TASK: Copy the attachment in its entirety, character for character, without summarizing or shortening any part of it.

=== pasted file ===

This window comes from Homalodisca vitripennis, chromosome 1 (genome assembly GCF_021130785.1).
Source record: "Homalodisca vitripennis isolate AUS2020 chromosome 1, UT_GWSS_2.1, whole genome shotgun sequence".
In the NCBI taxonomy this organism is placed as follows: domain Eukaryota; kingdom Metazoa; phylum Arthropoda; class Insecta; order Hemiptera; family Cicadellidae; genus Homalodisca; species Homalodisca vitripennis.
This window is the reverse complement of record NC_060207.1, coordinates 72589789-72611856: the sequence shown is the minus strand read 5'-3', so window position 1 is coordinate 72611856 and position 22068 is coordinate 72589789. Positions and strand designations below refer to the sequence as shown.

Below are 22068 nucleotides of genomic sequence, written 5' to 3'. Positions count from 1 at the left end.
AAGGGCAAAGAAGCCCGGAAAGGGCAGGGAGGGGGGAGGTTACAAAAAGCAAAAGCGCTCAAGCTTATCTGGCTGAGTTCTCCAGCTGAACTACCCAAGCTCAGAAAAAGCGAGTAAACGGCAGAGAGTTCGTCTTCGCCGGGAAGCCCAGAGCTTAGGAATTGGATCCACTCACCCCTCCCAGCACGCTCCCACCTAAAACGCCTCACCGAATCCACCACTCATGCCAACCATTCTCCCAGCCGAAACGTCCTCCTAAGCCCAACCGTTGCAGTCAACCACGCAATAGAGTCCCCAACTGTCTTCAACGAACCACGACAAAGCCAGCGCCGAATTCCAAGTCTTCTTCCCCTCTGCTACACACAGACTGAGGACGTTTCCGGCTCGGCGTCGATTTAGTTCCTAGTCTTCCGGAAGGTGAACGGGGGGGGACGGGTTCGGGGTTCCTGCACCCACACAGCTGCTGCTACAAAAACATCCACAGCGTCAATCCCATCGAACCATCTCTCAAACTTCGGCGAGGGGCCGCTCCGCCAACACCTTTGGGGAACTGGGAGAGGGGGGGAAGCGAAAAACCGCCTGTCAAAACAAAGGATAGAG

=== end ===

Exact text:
This window comes from Homalodisca vitripennis, chromosome 1 (genome assembly GCF_021130785.1).
Source record: "Homalodisca vitripennis isolate AUS2020 chromosome 1, UT_GWSS_2.1, whole genome shotgun sequence".
In the NCBI taxonomy this organism is placed as follows: domain Eukaryota; kingdom Metazoa; phylum Arthropoda; class Insecta; order Hemiptera; family Cicadellidae; genus Homalodisca; species Homalodisca vitripennis.
This window is the reverse complement of record NC_060207.1, coordinates 72589789-72611856: the sequence shown is the minus strand read 5'-3', so window position 1 is coordinate 72611856 and position 22068 is coordinate 72589789. Positions and strand designations below refer to the sequence as shown.

Below are 22068 nucleotides of genomic sequence, written 5' to 3'. Positions count from 1 at the left end.
AAGGGCAAAGAAGCCCGGAAAGGGCAGGGAGGGGGGAGGTTACAAAAAGCAAAAGCGCTCAAGCTTATCTGGCTGAGTTCTCCAGCTGAACTACCCAAGCTCAGAAAAAGCGAGTAAACGGCAGAGAGTTCGTCTTCGCCGGGAAGCCCAGAGCTTAGGAATTGGATCCACTCACCCCTCCCAGCACGCTCCCACCTAAAACGCCTCACCGAATCCACCACTCATGCCAACCATTCTCCCAGCCGAAACGTCCTCCTAAGCCCAACCGTTGCAGTCAACCACGCAATAGAGTCCCCAACTGTCTTCAACGAACCACGACAAAGCCAGCGCCGAATTCCAAGTCTTCTTCCCCTCTGCTACACACAGACTGAGGACGTTTCCGGCTCGGCGTCGATTTAGTTCCTAGTCTTCCGGAAGGTGAACGGGGGGGGACGGGTTCGGGGTTCCTGCACCCACACAGCTGCTGCTACAAAAACATCCACAGCGTCAATCCCATCGAACCATCTCTCAAACTTCGGCGAGGGGCCGCTCCGCCAACACCTTTGGGGAACTGGGAGAGGGGGGGAAGCGAAAAACCGCCTGTCAAAACAAAGGATAGAG